Tom joined Clearwater in 2012 and is a Team Lead in the Client Services department. In this role, Tom heads up a team of reporting managers, analysts, and account managers and works with insurers of all sizes to ensure they get the most out of the Clearwater solution. During his time at Clearwater, Tom spent two years in the UK working with our Solvency II and Lloyd’s insurers. Currently, he specializes in supporting our Bermuda-based insurers. When he’s not busy solving investment reporting related problems, Tom is an avid traveler and enjoys music and comedy.
Tom has a bachelor’s in accounting and finance from Boise State University.
Earlier this week, in conjunction with their Solvency II Industry Update Meeting, the Investment Association (UK), BVI (Germany), and Club AMPERE (France) published the third version of the tripartite, a common data exchange template designed to facilitate the Pillar 1 and Pillar 3 data requirements for fund look-through reporting.
The updated version contains multiple changes that align it more closely with EIOPA’s Solvency II reporting guidelines. In addition, a supplemental Q&A document was released that provides clarity on specific issues.
The newest version of the tripartite includes an additional data point: Underlying Asset Category. Whilst this data point is new to the tripartite, it is not new to insurers, as it is included in the QRT S.06.03 – Look Through template. Underlying Asset Category requires identification of the assets’ categories, receivables, and derivatives within a collective investment undertaking, and that they be categorized according to a predetermined list of options.
EIOPA and national regulators have been silent on materiality, instead placing the responsibility of determining materiality for fund of fund look-throughs on individual insurers. However, the recent Q&A publication includes a suggested 3% rule proposed by the European Solvency II Working Group (ESIIWG):
‘Unless an underlying fund holding represents more than 3% of the top level fund holding, there is no need to continue to look through.
Example 1: Fund A has a position in Fund B which represents 2% of the AUM of Fund A—no need to look through to Fund B.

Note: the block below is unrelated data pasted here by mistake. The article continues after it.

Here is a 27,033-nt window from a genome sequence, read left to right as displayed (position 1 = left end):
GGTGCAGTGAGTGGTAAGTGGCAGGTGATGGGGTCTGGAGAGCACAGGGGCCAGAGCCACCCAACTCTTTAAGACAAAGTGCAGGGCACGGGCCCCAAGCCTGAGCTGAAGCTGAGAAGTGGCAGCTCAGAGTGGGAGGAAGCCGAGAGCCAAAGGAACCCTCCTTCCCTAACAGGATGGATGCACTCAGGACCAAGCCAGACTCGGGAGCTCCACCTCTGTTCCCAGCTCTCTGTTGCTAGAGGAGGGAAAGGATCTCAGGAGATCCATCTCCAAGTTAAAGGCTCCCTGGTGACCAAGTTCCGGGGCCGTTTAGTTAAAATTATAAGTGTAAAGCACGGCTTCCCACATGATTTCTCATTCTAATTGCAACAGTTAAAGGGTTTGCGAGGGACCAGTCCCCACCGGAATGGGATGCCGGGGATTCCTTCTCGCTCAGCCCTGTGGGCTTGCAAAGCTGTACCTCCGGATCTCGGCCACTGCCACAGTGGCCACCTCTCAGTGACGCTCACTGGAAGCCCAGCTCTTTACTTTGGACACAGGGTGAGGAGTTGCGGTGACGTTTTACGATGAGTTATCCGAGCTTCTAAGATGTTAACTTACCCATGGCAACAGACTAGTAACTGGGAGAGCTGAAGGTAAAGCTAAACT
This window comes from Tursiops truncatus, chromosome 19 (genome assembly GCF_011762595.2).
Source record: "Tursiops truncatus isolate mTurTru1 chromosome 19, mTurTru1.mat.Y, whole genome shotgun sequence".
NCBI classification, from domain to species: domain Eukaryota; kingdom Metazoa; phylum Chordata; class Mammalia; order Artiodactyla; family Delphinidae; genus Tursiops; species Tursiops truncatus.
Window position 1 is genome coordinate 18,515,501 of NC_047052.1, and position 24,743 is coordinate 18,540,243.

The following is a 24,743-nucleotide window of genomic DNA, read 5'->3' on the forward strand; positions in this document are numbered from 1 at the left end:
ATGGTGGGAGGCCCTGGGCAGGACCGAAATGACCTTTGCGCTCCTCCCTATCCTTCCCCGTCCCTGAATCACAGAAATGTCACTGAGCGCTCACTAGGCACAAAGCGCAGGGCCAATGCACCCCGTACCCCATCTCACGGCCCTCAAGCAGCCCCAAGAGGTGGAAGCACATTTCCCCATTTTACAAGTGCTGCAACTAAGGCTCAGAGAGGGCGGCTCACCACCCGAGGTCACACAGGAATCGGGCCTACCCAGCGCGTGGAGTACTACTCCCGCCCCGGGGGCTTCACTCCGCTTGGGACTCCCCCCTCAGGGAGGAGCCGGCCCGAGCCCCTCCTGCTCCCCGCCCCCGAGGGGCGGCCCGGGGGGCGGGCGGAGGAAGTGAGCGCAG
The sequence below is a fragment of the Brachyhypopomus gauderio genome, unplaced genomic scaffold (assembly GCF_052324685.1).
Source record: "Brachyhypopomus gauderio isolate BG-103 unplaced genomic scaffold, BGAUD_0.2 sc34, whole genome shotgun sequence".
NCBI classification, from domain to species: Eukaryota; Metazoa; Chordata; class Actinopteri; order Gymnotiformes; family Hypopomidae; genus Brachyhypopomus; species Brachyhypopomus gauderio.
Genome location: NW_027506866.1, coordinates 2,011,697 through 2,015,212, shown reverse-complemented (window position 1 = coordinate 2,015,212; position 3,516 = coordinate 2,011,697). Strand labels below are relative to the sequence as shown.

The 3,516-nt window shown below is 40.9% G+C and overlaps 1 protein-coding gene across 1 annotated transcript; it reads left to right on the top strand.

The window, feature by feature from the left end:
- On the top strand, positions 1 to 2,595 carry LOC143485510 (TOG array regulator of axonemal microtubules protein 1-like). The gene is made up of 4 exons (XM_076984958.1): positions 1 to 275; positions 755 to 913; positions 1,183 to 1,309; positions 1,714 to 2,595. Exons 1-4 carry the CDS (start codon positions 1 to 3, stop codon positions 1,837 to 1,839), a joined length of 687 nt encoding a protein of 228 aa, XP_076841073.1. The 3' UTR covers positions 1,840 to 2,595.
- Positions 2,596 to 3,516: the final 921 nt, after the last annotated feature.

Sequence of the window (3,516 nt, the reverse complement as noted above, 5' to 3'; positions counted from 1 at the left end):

Example 2: Fund C has a position in Fund D which represents 10% of the AUM of Fund C—look-through needs to be undertaken. In addition, Fund D holds a position in Fund E which represents 10% of the AUM of Fund D—no need to look through as the position in Fund E only represents 1% of the AUM of Fund C.’
(Source: TPT Q&A_20151013, http://www.theinvestmentassociation.org//assets/files/industry-guidance/20151013-tptqanda.pdf)
Whilst ESIIWG’s approach seems straightforward, it may not meet the materiality requirement for each insurer. The 3% rule fails to take into account the proportion of the fund holding as it relates to the insurer’s entire portfolio. For instance, in Example 1: Fund B represents 2% of the AUM of Fund A; however, if Fund A is a substantial portion of the insurer’s portfolio, Fund B could still be considered a material amount of the portfolio.
During the Solvency II Industry Update Meeting, the Prudential Regulation Authority (PRA) shared that insurers are likely to encounter more scrutiny during the Solvency II validation and submission process in 2016. EIOPA ‘turned off’ many checks prior to the 2015 preparatory phase submission deadlines in order to accommodate the overwhelming amount of data they received. As EIOPA becomes better able to handle submissions, those validation checks will be reinstated. This will highlight more inconsistencies and inaccuracies if data is not properly reconciled, resulting in delayed filings.
Clearwater is dedicated to keeping insurers up-to-date on regulatory changes that could impact their investment accounting and reporting. As Solvency II continues to evolve, we will continue to provide market updates and best practice guidelines.